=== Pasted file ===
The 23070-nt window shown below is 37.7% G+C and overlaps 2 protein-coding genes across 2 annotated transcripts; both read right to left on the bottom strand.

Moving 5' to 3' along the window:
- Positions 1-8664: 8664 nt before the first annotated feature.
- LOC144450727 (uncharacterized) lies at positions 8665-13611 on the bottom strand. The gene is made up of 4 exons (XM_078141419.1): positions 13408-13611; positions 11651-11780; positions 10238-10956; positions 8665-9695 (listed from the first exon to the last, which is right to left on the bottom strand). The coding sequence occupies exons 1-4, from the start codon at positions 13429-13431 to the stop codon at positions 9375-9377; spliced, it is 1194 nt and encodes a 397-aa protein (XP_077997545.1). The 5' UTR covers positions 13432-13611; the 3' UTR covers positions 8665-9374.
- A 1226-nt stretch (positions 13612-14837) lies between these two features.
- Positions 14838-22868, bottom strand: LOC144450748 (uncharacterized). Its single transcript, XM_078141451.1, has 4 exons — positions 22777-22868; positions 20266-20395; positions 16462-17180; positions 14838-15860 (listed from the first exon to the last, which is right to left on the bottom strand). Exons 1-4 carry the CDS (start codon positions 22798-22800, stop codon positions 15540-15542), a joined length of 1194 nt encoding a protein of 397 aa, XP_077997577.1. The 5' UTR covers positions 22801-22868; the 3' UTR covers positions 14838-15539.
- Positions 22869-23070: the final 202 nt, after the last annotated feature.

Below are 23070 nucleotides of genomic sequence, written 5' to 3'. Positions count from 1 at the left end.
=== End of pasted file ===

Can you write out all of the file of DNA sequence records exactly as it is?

The 23070-nt window shown below is 37.7% G+C and overlaps 2 protein-coding genes across 2 annotated transcripts; both read right to left on the bottom strand.

Moving 5' to 3' along the window:
- Positions 1-8664: 8664 nt before the first annotated feature.
- LOC144450727 (uncharacterized) lies at positions 8665-13611 on the bottom strand. The gene is made up of 4 exons (XM_078141419.1): positions 13408-13611; positions 11651-11780; positions 10238-10956; positions 8665-9695 (listed from the first exon to the last, which is right to left on the bottom strand). The coding sequence occupies exons 1-4, from the start codon at positions 13429-13431 to the stop codon at positions 9375-9377; spliced, it is 1194 nt and encodes a 397-aa protein (XP_077997545.1). The 5' UTR covers positions 13432-13611; the 3' UTR covers positions 8665-9374.
- A 1226-nt stretch (positions 13612-14837) lies between these two features.
- Positions 14838-22868, bottom strand: LOC144450748 (uncharacterized). Its single transcript, XM_078141451.1, has 4 exons — positions 22777-22868; positions 20266-20395; positions 16462-17180; positions 14838-15860 (listed from the first exon to the last, which is right to left on the bottom strand). Exons 1-4 carry the CDS (start codon positions 22798-22800, stop codon positions 15540-15542), a joined length of 1194 nt encoding a protein of 397 aa, XP_077997577.1. The 5' UTR covers positions 22801-22868; the 3' UTR covers positions 14838-15539.
- Positions 22869-23070: the final 202 nt, after the last annotated feature.

Below are 23070 nucleotides of genomic sequence, written 5' to 3'. Positions count from 1 at the left end.